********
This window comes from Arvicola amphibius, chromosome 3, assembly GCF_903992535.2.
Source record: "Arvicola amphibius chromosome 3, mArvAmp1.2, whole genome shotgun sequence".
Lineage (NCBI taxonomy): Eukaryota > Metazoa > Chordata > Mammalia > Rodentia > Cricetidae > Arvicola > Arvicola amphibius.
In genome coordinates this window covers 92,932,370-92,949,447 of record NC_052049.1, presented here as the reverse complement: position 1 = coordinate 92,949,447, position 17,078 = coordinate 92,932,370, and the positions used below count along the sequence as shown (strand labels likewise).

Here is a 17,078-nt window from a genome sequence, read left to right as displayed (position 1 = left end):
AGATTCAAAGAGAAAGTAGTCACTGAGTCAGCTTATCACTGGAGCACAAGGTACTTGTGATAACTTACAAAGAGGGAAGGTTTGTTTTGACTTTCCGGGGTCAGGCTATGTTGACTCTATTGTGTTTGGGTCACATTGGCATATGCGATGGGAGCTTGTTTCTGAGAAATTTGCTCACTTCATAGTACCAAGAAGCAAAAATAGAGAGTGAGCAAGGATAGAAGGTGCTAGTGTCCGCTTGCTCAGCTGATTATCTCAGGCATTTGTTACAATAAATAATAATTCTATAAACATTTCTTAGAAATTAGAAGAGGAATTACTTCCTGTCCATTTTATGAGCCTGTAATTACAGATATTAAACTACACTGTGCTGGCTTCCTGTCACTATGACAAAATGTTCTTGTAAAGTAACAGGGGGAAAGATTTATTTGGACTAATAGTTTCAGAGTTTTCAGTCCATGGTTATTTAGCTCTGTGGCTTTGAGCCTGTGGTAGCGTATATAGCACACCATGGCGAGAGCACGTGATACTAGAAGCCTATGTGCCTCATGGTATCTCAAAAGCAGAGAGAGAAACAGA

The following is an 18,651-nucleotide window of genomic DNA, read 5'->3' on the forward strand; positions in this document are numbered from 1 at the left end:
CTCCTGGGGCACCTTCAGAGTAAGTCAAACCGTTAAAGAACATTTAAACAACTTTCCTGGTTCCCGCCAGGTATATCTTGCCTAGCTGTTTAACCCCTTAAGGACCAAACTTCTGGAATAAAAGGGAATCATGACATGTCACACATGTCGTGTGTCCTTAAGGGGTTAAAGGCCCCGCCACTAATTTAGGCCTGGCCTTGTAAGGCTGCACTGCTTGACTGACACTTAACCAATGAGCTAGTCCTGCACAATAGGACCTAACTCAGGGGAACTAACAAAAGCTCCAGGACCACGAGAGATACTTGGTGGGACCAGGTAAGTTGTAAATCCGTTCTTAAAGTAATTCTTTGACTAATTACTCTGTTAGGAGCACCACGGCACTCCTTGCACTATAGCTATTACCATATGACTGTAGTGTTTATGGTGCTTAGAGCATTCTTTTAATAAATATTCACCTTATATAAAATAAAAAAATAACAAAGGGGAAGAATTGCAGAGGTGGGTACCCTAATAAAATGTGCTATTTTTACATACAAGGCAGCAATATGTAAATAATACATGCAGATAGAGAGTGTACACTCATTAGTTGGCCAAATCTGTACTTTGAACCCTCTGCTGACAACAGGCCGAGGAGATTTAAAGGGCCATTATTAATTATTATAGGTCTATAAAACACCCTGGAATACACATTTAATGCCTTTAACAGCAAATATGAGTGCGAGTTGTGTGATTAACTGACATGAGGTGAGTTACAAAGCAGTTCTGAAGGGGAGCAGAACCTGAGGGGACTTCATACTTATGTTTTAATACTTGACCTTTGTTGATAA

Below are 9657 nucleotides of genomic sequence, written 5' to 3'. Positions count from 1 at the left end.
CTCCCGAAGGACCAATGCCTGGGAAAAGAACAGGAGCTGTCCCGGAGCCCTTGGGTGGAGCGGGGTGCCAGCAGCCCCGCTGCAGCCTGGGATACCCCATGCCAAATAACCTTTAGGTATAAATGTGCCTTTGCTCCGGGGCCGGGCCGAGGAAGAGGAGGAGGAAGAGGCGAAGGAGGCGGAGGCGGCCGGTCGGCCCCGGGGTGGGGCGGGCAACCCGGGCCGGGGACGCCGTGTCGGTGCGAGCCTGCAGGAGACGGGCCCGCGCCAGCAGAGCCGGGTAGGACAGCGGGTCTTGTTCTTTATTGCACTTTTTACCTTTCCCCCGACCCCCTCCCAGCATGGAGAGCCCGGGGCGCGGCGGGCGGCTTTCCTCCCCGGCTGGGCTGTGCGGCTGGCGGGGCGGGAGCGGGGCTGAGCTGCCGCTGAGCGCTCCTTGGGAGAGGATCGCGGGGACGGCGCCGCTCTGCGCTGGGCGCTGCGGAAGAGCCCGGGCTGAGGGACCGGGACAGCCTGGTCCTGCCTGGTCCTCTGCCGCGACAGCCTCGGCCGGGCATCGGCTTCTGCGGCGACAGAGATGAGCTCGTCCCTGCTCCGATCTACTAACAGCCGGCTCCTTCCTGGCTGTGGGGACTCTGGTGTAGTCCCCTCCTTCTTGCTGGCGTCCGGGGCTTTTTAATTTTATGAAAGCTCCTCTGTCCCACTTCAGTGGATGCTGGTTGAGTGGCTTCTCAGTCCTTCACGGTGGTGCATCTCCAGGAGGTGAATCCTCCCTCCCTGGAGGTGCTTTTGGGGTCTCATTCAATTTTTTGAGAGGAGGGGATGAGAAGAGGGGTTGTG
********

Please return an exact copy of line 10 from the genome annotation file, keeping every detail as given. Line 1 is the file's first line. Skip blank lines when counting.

CTCCCGAAGGACCAATGCCTGGGAAAAGAACAGGAGCTGTCCCGGAGCCCTTGGGTGGAGCGGGGTGCCAGCAGCCCCGCTGCAGCCTGGGATACCCCATGCCAAATAACCTTTAGGTATAAATGTGCCTTTGCTCCGGGGCCGGGCCGAGGAAGAGGAGGAGGAAGAGGCGAAGGAGGCGGAGGCGGCCGGTCGGCCCCGGGGTGGGGCGGGCAACCCGGGCCGGGGACGCCGTGTCGGTGCGAGCCTGCAGGAGACGGGCCCGCGCCAGCAGAGCCGGGTAGGACAGCGGGTCTTGTTCTTTATTGCACTTTTTACCTTTCCCCCGACCCCCTCCCAGCATGGAGAGCCCGGGGCGCGGCGGGCGGCTTTCCTCCCCGGCTGGGCTGTGCGGCTGGCGGGGCGGGAGCGGGGCTGAGCTGCCGCTGAGCGCTCCTTGGGAGAGGATCGCGGGGACGGCGCCGCTCTGCGCTGGGCGCTGCGGAAGAGCCCGGGCTGAGGGACCGGGACAGCCTGGTCCTGCCTGGTCCTCTGCCGCGACAGCCTCGGCCGGGCATCGGCTTCTGCGGCGACAGAGATGAGCTCGTCCCTGCTCCGATCTACTAACAGCCGGCTCCTTCCTGGCTGTGGGGACTCTGGTGTAGTCCCCTCCTTCTTGCTGGCGTCCGGGGCTTTTTAATTTTATGAAAGCTCCTCTGTCCCACTTCAGTGGATGCTGGTTGAGTGGCTTCTCAGTCCTTCACGGTGGTGCATCTCCAGGAGGTGAATCCTCCCTCCCTGGAGGTGCTTTTGGGGTCTCATTCAATTTTTTGAGAGGAGGGGATGAGAAGAGGGGTTGTG